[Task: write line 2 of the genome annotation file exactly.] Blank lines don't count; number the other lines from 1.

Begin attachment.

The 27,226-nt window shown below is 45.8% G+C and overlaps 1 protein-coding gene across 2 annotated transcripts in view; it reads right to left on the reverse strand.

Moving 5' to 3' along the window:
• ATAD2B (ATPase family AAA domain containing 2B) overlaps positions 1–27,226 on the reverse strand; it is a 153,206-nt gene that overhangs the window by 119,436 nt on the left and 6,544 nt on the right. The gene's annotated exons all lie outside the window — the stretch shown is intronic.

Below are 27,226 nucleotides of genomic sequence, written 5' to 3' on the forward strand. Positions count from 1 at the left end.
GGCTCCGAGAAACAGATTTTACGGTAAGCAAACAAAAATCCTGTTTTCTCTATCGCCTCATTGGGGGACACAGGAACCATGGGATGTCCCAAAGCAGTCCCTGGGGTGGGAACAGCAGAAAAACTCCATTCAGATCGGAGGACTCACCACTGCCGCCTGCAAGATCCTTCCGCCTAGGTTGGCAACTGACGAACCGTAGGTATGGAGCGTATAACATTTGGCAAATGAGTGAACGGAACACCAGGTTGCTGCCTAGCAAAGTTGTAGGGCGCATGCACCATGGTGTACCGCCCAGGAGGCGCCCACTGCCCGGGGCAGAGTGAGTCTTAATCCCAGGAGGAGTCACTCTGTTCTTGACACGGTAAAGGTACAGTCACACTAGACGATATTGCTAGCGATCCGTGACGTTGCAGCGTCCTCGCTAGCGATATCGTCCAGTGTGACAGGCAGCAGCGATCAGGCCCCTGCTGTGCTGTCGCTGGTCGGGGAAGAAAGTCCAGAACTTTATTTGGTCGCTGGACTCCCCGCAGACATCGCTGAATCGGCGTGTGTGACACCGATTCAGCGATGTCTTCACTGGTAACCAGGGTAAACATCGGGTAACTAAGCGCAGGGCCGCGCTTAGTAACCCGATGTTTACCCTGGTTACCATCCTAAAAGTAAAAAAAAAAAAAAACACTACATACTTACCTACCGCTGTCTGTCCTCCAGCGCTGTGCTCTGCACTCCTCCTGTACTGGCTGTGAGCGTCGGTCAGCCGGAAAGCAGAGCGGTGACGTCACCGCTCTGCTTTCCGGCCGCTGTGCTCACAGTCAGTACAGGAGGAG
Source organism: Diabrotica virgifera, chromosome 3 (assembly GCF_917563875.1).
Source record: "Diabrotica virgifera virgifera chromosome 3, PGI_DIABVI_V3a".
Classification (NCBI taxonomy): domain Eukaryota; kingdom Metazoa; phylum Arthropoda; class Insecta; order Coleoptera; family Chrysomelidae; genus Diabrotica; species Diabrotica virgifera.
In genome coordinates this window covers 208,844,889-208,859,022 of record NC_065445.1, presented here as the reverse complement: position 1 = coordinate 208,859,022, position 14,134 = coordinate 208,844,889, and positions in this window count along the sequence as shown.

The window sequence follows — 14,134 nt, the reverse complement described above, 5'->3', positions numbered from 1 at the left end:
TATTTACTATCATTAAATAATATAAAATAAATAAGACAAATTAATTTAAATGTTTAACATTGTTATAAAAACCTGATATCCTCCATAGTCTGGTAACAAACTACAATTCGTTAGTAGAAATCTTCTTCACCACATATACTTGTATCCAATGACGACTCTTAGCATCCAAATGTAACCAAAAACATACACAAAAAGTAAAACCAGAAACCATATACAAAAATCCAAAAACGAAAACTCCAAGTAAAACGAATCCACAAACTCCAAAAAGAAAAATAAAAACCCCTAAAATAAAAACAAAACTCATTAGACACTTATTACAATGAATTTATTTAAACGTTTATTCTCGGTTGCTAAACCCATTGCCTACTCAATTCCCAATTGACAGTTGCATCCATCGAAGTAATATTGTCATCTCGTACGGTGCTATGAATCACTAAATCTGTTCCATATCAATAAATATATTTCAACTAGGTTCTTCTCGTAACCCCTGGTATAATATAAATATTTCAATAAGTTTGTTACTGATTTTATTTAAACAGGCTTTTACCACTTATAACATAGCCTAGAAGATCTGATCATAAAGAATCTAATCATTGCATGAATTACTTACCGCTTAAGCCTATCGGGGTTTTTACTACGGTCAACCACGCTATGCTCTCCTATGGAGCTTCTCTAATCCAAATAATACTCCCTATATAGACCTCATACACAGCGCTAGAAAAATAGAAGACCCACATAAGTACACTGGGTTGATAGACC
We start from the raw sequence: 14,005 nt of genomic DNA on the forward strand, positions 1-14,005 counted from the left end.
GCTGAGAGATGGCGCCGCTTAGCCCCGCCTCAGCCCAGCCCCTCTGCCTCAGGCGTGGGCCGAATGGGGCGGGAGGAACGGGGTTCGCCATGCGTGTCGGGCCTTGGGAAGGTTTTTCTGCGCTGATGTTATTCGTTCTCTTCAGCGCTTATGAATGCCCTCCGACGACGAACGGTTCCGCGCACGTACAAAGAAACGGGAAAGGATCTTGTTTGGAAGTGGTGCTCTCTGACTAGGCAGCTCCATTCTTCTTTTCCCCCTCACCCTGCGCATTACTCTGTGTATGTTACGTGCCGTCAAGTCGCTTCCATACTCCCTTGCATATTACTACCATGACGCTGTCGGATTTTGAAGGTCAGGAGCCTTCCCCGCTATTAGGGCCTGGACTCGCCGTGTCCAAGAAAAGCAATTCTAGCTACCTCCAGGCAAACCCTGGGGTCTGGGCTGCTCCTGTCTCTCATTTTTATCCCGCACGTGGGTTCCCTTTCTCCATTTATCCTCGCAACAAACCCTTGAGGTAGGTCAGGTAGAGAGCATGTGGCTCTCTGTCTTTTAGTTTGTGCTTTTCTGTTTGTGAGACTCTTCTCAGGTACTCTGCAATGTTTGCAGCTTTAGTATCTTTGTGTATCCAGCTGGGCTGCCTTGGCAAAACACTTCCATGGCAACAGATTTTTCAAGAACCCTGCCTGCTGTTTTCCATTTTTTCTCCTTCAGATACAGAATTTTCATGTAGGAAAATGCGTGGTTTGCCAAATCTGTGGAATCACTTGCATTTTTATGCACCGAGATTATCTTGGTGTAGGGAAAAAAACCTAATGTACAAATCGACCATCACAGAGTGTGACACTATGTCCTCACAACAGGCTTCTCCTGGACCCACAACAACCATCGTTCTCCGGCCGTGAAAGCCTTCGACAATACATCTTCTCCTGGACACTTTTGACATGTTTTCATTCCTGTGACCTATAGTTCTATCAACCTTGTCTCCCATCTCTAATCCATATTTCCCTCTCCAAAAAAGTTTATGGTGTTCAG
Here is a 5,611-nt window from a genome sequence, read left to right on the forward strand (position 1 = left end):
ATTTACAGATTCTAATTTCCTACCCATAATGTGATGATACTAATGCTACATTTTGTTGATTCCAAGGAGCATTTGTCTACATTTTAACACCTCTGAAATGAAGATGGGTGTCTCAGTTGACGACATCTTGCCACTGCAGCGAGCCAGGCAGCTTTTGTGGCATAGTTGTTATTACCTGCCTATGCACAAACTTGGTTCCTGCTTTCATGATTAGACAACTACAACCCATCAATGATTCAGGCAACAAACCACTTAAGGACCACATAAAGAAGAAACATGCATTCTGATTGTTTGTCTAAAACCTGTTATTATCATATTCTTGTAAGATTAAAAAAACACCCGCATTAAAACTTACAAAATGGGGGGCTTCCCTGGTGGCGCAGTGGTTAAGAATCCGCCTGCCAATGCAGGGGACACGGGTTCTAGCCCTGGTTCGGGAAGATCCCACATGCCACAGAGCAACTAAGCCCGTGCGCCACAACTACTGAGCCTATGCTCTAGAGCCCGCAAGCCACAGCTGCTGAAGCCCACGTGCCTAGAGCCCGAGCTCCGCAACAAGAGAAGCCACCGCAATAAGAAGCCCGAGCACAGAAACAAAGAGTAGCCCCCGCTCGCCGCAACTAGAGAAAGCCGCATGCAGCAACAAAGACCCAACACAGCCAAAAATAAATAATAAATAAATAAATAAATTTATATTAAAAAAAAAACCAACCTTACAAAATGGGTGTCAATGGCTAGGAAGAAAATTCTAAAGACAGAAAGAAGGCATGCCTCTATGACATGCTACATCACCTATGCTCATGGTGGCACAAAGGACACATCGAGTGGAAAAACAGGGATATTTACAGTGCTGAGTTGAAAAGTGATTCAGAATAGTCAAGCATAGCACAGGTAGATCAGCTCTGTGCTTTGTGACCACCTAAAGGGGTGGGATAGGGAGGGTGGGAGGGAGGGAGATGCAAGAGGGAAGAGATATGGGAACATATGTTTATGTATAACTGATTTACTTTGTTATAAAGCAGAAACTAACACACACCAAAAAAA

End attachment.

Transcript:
Moving 5' to 3' along the window: